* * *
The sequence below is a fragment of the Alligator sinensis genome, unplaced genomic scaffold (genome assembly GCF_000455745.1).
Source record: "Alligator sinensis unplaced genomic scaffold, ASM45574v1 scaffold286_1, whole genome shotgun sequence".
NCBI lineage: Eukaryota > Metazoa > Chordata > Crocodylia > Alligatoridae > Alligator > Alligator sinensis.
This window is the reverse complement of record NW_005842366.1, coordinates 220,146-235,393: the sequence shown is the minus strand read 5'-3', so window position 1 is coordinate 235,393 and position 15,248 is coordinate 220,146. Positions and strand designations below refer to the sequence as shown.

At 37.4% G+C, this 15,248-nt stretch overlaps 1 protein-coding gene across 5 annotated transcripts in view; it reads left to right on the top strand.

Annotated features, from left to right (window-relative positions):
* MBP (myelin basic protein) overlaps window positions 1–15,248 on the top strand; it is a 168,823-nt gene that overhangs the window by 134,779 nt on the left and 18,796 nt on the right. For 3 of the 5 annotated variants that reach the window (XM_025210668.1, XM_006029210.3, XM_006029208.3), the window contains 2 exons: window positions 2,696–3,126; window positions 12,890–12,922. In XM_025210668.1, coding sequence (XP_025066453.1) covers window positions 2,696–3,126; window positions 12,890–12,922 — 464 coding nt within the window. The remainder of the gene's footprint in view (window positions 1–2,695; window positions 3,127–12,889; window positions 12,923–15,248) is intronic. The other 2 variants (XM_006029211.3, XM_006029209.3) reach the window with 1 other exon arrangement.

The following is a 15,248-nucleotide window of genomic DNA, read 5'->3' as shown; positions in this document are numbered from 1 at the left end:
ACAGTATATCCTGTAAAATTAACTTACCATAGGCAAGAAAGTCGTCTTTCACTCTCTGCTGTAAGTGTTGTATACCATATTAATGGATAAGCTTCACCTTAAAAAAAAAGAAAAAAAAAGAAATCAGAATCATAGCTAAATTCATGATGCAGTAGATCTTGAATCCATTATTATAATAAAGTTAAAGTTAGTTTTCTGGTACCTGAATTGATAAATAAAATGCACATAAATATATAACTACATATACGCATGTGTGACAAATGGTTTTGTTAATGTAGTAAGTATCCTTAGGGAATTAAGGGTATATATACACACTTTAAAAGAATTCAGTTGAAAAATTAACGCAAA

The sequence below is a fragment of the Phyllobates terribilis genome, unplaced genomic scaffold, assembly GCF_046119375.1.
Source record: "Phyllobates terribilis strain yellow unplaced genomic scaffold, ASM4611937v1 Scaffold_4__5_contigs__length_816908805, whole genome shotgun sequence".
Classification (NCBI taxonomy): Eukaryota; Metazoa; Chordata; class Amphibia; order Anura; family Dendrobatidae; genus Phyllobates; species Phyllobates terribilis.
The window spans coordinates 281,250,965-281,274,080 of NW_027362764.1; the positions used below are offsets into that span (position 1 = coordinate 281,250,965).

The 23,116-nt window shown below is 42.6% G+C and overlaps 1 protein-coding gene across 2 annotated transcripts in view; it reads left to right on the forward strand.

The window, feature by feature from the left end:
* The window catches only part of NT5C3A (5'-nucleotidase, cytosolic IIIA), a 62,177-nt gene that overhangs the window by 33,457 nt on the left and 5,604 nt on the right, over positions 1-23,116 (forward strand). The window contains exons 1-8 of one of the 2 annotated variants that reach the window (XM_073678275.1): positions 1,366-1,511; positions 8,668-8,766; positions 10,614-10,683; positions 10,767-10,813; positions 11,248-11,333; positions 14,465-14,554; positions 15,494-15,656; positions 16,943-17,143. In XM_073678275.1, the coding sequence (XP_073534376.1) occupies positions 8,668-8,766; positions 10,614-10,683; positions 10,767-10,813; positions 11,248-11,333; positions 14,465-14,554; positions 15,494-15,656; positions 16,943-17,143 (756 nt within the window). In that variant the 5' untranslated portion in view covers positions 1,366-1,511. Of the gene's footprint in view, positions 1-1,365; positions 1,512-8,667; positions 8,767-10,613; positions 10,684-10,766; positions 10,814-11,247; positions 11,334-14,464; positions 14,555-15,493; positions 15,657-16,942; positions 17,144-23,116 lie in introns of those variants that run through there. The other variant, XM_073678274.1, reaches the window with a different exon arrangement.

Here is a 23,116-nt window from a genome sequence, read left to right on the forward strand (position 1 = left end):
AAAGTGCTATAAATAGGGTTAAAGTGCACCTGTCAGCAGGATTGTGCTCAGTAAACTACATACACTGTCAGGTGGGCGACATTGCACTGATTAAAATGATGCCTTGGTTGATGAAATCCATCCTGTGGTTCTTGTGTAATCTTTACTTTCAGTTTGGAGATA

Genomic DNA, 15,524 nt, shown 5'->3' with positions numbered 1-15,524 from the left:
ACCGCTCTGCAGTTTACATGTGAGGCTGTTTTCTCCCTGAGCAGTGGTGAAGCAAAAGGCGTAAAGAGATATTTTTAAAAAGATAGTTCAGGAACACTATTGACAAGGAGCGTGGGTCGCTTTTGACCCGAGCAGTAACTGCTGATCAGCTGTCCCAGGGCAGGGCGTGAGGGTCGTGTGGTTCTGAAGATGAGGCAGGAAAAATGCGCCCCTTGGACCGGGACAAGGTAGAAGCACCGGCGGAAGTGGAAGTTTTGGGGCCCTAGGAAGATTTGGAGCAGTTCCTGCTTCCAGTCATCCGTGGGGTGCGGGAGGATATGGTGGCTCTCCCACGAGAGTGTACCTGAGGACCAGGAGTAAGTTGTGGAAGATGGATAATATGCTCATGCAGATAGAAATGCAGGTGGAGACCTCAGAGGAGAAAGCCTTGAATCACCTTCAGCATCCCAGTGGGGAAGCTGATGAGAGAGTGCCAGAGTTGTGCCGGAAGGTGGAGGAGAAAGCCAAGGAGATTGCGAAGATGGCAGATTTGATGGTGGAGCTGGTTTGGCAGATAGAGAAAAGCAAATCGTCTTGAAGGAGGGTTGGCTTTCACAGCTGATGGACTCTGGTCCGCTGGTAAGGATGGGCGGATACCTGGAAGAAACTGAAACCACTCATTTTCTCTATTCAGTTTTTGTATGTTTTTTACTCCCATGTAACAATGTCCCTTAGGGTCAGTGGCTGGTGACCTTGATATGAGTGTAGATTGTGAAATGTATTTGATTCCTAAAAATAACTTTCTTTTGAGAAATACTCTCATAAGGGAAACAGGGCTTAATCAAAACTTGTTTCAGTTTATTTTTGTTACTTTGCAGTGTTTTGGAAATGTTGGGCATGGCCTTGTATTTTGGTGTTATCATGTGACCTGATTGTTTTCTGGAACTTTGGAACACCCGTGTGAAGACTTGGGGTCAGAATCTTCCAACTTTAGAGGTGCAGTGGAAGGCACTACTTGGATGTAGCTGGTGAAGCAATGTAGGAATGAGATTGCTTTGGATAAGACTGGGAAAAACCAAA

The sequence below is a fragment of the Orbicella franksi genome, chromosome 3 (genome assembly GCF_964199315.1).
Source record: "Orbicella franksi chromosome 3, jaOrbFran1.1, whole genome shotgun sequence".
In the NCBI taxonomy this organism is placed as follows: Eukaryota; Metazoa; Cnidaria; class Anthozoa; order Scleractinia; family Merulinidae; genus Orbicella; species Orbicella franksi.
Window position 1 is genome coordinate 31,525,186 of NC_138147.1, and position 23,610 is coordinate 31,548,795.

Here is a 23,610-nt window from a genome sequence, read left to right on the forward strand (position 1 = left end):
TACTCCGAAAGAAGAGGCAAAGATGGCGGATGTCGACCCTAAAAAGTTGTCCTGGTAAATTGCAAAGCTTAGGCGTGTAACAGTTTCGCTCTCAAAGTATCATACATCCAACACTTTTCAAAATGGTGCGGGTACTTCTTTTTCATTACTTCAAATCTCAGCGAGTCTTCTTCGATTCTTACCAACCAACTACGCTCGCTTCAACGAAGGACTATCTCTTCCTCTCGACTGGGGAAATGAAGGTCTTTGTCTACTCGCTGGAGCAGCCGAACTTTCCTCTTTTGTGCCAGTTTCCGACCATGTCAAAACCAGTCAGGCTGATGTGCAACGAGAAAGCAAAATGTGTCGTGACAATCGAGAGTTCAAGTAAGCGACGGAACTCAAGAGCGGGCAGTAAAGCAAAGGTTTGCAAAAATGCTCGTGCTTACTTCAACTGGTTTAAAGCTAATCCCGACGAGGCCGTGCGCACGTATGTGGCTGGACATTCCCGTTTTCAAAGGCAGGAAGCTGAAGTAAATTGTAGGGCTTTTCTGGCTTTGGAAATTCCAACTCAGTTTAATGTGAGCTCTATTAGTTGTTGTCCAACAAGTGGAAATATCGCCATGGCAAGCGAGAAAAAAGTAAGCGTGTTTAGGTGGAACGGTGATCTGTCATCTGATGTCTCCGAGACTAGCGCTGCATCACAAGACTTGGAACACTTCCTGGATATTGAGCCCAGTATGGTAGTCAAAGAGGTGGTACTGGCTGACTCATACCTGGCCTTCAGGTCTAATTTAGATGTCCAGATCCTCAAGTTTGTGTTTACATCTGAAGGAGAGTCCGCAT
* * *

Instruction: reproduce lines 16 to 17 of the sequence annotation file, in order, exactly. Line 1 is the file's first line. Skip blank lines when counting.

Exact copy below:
* The window catches only part of NT5C3A (5'-nucleotidase, cytosolic IIIA), a 62,177-nt gene that overhangs the window by 33,457 nt on the left and 5,604 nt on the right, over positions 1-23,116 (forward strand). The window contains exons 1-8 of one of the 2 annotated variants that reach the window (XM_073678275.1): positions 1,366-1,511; positions 8,668-8,766; positions 10,614-10,683; positions 10,767-10,813; positions 11,248-11,333; positions 14,465-14,554; positions 15,494-15,656; positions 16,943-17,143. In XM_073678275.1, the coding sequence (XP_073534376.1) occupies positions 8,668-8,766; positions 10,614-10,683; positions 10,767-10,813; positions 11,248-11,333; positions 14,465-14,554; positions 15,494-15,656; positions 16,943-17,143 (756 nt within the window). In that variant the 5' untranslated portion in view covers positions 1,366-1,511. Of the gene's footprint in view, positions 1-1,365; positions 1,512-8,667; positions 8,767-10,613; positions 10,684-10,766; positions 10,814-11,247; positions 11,334-14,464; positions 14,555-15,493; positions 15,657-16,942; positions 17,144-23,116 lie in introns of those variants that run through there. The other variant, XM_073678274.1, reaches the window with a different exon arrangement.

Here is a 23,116-nt window from a genome sequence, read left to right on the forward strand (position 1 = left end):